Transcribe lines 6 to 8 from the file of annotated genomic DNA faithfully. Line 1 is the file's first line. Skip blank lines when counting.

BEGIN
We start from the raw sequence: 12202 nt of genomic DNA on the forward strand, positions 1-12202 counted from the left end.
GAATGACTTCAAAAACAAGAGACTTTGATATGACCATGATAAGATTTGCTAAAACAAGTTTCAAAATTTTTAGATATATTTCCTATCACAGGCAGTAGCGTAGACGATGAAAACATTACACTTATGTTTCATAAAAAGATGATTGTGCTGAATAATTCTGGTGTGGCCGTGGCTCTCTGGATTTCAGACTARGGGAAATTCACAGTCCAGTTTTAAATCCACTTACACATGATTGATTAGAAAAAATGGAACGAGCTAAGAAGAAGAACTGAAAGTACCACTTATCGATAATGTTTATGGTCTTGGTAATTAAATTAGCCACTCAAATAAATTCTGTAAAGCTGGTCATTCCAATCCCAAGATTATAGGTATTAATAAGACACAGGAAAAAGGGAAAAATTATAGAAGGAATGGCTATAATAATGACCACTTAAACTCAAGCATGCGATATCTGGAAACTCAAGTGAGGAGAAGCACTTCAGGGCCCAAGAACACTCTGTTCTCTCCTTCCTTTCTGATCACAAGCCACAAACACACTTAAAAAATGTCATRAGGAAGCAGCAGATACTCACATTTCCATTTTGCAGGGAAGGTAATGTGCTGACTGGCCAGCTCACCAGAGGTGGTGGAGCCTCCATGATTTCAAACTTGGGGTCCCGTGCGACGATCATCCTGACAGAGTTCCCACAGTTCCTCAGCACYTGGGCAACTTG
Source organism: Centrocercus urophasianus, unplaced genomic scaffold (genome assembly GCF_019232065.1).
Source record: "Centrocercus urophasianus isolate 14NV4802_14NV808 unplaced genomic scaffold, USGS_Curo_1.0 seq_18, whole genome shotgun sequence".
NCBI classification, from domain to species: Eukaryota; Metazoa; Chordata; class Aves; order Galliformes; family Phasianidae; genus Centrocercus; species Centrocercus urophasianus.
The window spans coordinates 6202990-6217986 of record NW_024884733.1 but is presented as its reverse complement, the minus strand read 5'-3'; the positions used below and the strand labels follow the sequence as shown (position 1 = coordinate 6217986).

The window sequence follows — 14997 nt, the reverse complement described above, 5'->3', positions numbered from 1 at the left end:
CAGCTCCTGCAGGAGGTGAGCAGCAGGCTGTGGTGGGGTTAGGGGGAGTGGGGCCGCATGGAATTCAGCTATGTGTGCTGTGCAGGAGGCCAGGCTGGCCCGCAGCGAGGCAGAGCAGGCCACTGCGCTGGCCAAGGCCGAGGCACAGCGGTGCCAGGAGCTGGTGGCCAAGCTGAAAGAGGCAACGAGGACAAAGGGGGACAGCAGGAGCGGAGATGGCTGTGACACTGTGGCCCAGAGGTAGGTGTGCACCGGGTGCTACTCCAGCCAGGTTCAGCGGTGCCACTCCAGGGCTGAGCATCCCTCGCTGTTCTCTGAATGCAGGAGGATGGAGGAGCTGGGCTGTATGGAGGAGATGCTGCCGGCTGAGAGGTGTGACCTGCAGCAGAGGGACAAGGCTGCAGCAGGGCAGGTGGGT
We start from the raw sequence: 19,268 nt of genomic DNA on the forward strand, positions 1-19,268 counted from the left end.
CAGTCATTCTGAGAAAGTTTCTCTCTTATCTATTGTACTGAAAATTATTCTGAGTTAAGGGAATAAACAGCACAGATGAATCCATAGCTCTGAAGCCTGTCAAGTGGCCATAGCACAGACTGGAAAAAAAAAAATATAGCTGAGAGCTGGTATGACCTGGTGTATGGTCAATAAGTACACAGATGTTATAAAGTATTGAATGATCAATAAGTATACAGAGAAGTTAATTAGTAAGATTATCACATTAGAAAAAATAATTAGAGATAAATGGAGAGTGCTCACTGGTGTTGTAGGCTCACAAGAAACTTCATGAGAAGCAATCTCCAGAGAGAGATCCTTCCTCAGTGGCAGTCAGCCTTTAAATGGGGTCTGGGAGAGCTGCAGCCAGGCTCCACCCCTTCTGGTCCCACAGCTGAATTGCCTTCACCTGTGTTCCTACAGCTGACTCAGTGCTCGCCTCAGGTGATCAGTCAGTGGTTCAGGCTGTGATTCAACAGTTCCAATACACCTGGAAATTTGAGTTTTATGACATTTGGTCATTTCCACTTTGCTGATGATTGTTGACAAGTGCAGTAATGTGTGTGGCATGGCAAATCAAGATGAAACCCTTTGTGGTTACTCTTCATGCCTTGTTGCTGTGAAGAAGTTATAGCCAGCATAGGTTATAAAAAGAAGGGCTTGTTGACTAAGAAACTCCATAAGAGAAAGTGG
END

The window spans coordinates 6202990-6217986 of record NW_024884733.1 but is presented as its reverse complement, the minus strand read 5'-3'; the positions used below and the strand labels follow the sequence as shown (position 1 = coordinate 6217986).

The window sequence follows — 14997 nt, the reverse complement described above, 5'->3', positions numbered from 1 at the left end:
CAGCTCCTGCAGGAGGTGAGCAGCAGGCTGTGGTGGGGTTAGGGGGAGTGGGGCCGCATGGAATTCAGCTATGTGTGCTGTGCAGGAGGCCAGGCTGGCCCGCAGCGAGGCAGAGCAGGCCACTGCGCTGGCCAAGGCCGAGGCACAGCGGTGCCAGGAGCTGGTGGCCAAGCTGAAAGAGGCAACGAGGACAAAGGGGGACAGCAGGAGCGGAGATGGCTGTGACACTGTGGCCCAGAGGTAGGTGTGCACCGGGTGCTACTCCAGCCAGGTTCAGCGGTGCCACTCCAGGGCTGAGCATCCCTCGCTGTTCTCTGAATGCAGGAGGATGGAGGAGCTGGGCTGTATGGAGGAGATGCTGCCGGCTGAGAGGTGTGACCTGCAGCAGAGGGACAAGGCTGCAGCAGGGCAGGTGGGT